Posted by          Carpet    July 14, 2021

Want to save money on carpet? Have a small space that needs carpet? Maybe your solution lies with carpet remnants.

There’s a lot of myths online about what carpet remnants truly are. Some think they are defective products. Some believe they are old, outdated, and out of style.

What carpet remnants are is leftover carpet.

Carpet comes in large rolls. When customers buy a particular carpet style, technicians take from the roll in proportion to what they need. Eventually, they come to the end of the roll, and what’s left is known as a remnant.

Because a carpet dealer doesn’t want to leave this particular style out for homeowners to consider, only to be disappointed when there isn’t enough to complete their entire job, they bring it to the back warehouse where it is sold as a carpet remnant. Carpet dealers often have a variety of remnant options, if you ask. Smaller dealers may purchase them directly from carpet manufacturers to have a selection on hand.

The pros of buying carpet remnants

What You Should Know About Carpet RemnantsIf you’re in the market for a carpet remnant, you’ll find two big advantages: cost and convenience.

Because dealers can’t sell smaller carpet pieces at full value, they discount the remnant left at a lower cost. It depends on the size of the remnant as to how low the discount will go.

You’ll also be able to shop today and bring your purchase home with you as soon as you complete the transaction. You won’t have the normal wait time associated with special orders, and you won’t have to wait for a staff member to make the final cut to your specification. It’s a great way to complete a DIY project quickly.

The cons of buying carpet remnants

The biggest disadvantage of shopping for carpet remnants is the lack of selection. If you’re looking for a specific style, fiber, color, or pattern, you’re going to have to visit a lot of locations to get what you’re looking for. Chances are you’re going to settle on something that doesn’t meet your specifications perfectly.

Even if you are flexible in what you’re looking for, you’ll still be limited to what is currently on hand. Depending on the size of your area, you’ll have to ensure the remnant fits your specifications and fits without piecing it together.

Some stores may be willing to further cut down a remnant based on your needs. Some will be willing to sell a portion of the remnant, while others may have a “take it as is” policy. Remnant shopping usually works best when you have a lot of flexibility with what you’re looking for.

Why people shop for remnants

People usually shop for remnants for one of a few reasons.

First, they are looking to put carpeting down in a place that is seldom used. They don’t care as much about durability as they do making the space presentable.

They may be looking to spruce up a small space for a short period of time. Maybe they’re moving soon. Maybe they like change and plan to change out the carpet frequently. Maybe it’s a rental property with plans of frequent turnover.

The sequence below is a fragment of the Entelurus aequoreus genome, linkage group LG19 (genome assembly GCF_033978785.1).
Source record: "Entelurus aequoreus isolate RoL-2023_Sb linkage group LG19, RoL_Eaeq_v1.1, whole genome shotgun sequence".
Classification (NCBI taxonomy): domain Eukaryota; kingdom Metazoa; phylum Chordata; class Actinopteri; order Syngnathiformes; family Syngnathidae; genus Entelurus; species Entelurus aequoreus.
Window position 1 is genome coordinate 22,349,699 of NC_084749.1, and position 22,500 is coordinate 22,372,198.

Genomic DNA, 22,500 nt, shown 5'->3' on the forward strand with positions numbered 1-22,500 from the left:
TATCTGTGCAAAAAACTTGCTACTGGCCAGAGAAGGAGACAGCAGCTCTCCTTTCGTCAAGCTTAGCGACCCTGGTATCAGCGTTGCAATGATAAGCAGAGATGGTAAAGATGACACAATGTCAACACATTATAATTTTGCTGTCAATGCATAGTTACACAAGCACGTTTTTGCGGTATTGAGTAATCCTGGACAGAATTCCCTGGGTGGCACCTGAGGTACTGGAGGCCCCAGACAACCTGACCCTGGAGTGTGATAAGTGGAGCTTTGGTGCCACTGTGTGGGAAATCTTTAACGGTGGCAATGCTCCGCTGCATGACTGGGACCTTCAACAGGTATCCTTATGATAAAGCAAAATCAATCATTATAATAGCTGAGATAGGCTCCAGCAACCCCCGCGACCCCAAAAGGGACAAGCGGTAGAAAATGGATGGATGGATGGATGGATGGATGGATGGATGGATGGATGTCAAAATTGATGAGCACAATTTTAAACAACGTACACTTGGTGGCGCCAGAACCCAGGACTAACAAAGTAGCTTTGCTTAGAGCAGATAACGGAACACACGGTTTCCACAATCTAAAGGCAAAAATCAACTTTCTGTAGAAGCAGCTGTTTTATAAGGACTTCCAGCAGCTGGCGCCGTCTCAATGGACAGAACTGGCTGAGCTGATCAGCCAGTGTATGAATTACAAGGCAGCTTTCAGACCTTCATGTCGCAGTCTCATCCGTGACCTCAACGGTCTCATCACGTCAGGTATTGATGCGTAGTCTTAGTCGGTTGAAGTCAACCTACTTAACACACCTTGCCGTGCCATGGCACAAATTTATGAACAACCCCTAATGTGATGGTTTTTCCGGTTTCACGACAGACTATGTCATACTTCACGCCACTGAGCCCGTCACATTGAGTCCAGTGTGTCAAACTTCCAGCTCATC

They may also be looking for a small amount of carpet. Less is better in this situation to avoid having to piece a section together.

Finally, remnant shopping can also bring out creativity. How about piecing different colors together for a unique look? Or slicing it up to make an area rug? If you’re nervous about adding color in a big way, piecing together remnants may give you what you’re looking for inexpensively.

What you may not know about remnants

If you work with a large enough dealer, they may house remnants based on their current inventory. They know precisely what roll it came from, understand all the details such as manufacturer, brand, and name. They have the label to share with the full details of the remnant you’re investing in.

Other smaller dealers buy remnants from a variety of places, and may not fully understand the details of the remnant. They can make an educated guess based on their time in the industry. But without the label, it’s just a guess. You’ll never fully understand what you’re buying, type of fibers, or the details about durability.

One of the biggest downsides to investing in a carpet remnant is the lack of warranty. Remnants are most often sold “as is.” That means you don’t receive a warranty on the product, and you’ll deal with any after installation defects on your own.

Warranty really is important if you’re concerned with longevity and having the carpet piece look good for an extended period. If you’re simply looking for a cheap carpet to cover your floor for a short period of time, the warranty may not be a breaking point. However, the more traffic the room receives, the longer you plan on leaving it in place, warranties can be an important part of the installation process.

Final tips for purchasing carpet remnants

If you shop for a carpet remnant, be sure you know exactly what you’re looking for. Measure, then measure again. In most cases, sales will be final, so it’s important to have exact measurements to select a piece that suits your needs.

You may not have a great selection, but if you’re looking for a neutral carpet to finalize the decor, or for something to “get by” for a short period of time, this might be the perfect way to add carpet into your home.

You can also find deals if you’re willing to extend your search. Have a special need? Talk directly with a flooring associate. They can watch for your specifications and let you know when additions make it into their warehouse. They often have the inside track to getting you exactly what you need, on your budget and schedule.

Is carpet remnant shopping for you?

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